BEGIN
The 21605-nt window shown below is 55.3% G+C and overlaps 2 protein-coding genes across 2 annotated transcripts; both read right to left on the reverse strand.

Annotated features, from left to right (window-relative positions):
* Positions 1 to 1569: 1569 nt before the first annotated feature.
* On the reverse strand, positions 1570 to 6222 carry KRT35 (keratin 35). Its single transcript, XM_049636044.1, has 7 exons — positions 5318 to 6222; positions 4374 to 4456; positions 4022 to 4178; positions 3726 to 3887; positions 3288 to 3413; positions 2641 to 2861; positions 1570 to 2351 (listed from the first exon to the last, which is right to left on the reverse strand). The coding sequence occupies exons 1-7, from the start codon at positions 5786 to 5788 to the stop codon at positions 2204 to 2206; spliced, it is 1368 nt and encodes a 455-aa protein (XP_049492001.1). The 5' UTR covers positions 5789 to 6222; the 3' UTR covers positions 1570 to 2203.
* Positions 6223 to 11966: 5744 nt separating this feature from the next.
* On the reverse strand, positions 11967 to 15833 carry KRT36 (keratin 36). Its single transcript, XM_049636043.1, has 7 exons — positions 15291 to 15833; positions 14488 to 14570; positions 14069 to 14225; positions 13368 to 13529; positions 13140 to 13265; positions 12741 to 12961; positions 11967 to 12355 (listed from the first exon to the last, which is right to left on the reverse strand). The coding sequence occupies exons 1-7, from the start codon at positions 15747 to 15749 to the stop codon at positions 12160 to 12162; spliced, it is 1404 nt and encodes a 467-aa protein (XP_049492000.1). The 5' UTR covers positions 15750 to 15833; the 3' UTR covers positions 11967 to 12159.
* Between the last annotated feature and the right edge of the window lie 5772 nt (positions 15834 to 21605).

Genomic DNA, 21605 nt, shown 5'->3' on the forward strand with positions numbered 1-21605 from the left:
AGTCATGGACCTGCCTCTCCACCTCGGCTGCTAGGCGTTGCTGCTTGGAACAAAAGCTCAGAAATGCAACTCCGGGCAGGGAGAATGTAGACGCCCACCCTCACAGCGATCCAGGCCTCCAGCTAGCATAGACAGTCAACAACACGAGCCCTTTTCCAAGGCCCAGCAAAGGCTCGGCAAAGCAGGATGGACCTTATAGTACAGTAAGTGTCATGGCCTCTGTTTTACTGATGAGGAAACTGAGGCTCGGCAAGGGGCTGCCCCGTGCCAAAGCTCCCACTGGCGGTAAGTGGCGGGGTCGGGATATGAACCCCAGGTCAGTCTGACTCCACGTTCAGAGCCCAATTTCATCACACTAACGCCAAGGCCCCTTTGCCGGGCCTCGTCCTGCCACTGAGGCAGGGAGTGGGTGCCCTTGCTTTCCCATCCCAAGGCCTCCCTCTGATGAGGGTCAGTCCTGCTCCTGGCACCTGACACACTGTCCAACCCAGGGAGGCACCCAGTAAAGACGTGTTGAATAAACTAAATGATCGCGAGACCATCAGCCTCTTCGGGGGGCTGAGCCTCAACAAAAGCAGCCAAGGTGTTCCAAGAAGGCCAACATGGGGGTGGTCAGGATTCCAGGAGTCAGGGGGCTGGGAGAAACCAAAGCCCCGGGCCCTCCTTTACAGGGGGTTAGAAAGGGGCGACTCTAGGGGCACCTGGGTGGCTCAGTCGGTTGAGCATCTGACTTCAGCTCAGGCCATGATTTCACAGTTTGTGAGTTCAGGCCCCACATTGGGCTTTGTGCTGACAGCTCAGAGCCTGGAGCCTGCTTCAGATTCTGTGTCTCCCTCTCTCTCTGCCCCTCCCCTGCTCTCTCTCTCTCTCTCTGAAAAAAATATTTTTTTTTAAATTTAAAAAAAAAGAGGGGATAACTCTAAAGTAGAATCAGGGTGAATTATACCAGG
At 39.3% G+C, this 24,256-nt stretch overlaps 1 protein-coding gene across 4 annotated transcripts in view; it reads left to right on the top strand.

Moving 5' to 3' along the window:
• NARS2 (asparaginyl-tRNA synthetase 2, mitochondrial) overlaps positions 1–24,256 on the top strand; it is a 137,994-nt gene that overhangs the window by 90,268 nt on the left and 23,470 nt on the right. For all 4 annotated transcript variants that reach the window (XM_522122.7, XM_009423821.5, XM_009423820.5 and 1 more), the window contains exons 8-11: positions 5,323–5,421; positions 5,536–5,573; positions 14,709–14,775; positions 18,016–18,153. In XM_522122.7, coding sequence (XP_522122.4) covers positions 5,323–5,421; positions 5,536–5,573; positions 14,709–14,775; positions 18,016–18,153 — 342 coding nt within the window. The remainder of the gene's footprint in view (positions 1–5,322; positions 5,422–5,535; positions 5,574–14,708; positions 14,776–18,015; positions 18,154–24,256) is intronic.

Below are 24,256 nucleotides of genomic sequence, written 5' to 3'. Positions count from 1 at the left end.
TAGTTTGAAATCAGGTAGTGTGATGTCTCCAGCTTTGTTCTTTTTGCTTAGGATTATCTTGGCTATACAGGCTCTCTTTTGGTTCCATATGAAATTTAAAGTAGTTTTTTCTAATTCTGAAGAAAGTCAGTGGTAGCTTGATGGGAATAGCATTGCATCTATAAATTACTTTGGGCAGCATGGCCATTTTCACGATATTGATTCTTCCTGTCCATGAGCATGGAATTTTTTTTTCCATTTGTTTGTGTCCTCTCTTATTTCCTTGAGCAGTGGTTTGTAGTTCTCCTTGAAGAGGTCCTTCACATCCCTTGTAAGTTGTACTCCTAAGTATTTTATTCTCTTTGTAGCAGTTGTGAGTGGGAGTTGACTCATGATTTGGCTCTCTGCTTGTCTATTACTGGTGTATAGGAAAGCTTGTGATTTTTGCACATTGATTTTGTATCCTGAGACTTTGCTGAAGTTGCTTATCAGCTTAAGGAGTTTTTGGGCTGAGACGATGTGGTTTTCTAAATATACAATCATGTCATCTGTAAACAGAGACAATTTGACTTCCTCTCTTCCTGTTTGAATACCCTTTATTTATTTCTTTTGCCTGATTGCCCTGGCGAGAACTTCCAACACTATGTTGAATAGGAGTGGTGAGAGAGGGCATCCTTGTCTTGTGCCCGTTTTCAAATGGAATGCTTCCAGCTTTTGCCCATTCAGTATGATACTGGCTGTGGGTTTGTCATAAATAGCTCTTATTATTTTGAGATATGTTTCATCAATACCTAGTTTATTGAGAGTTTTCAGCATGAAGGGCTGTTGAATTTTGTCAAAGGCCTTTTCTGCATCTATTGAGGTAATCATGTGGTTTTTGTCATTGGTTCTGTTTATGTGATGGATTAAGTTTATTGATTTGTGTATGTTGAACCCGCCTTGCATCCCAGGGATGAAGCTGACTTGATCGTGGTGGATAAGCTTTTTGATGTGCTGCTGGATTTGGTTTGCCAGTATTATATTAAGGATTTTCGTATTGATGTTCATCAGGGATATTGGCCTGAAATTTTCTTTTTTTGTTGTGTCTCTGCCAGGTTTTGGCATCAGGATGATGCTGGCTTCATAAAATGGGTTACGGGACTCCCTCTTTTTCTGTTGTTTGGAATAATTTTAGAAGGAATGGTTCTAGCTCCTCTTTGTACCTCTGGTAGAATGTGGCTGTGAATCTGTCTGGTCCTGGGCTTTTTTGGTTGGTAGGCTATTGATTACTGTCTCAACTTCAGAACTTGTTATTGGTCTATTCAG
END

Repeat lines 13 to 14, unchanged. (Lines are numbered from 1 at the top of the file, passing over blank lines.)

Below are 24,256 nucleotides of genomic sequence, written 5' to 3'. Positions count from 1 at the left end.
TAGTTTGAAATCAGGTAGTGTGATGTCTCCAGCTTTGTTCTTTTTGCTTAGGATTATCTTGGCTATACAGGCTCTCTTTTGGTTCCATATGAAATTTAAAGTAGTTTTTTCTAATTCTGAAGAAAGTCAGTGGTAGCTTGATGGGAATAGCATTGCATCTATAAATTACTTTGGGCAGCATGGCCATTTTCACGATATTGATTCTTCCTGTCCATGAGCATGGAATTTTTTTTTCCATTTGTTTGTGTCCTCTCTTATTTCCTTGAGCAGTGGTTTGTAGTTCTCCTTGAAGAGGTCCTTCACATCCCTTGTAAGTTGTACTCCTAAGTATTTTATTCTCTTTGTAGCAGTTGTGAGTGGGAGTTGACTCATGATTTGGCTCTCTGCTTGTCTATTACTGGTGTATAGGAAAGCTTGTGATTTTTGCACATTGATTTTGTATCCTGAGACTTTGCTGAAGTTGCTTATCAGCTTAAGGAGTTTTTGGGCTGAGACGATGTGGTTTTCTAAATATACAATCATGTCATCTGTAAACAGAGACAATTTGACTTCCTCTCTTCCTGTTTGAATACCCTTTATTTATTTCTTTTGCCTGATTGCCCTGGCGAGAACTTCCAACACTATGTTGAATAGGAGTGGTGAGAGAGGGCATCCTTGTCTTGTGCCCGTTTTCAAATGGAATGCTTCCAGCTTTTGCCCATTCAGTATGATACTGGCTGTGGGTTTGTCATAAATAGCTCTTATTATTTTGAGATATGTTTCATCAATACCTAGTTTATTGAGAGTTTTCAGCATGAAGGGCTGTTGAATTTTGTCAAAGGCCTTTTCTGCATCTATTGAGGTAATCATGTGGTTTTTGTCATTGGTTCTGTTTATGTGATGGATTAAGTTTATTGATTTGTGTATGTTGAACCCGCCTTGCATCCCAGGGATGAAGCTGACTTGATCGTGGTGGATAAGCTTTTTGATGTGCTGCTGGATTTGGTTTGCCAGTATTATATTAAGGATTTTCGTATTGATGTTCATCAGGGATATTGGCCTGAAATTTTCTTTTTTTGTTGTGTCTCTGCCAGGTTTTGGCATCAGGATGATGCTGGCTTCATAAAATGGGTTACGGGACTCCCTCTTTTTCTGTTGTTTGGAATAATTTTAGAAGGAATGGTTCTAGCTCCTCTTTGTACCTCTGGTAGAATGTGGCTGTGAATCTGTCTGGTCCTGGGCTTTTTTGGTTGGTAGGCTATTGATTACTGTCTCAACTTCAGAACTTGTTATTGGTCTATTCAG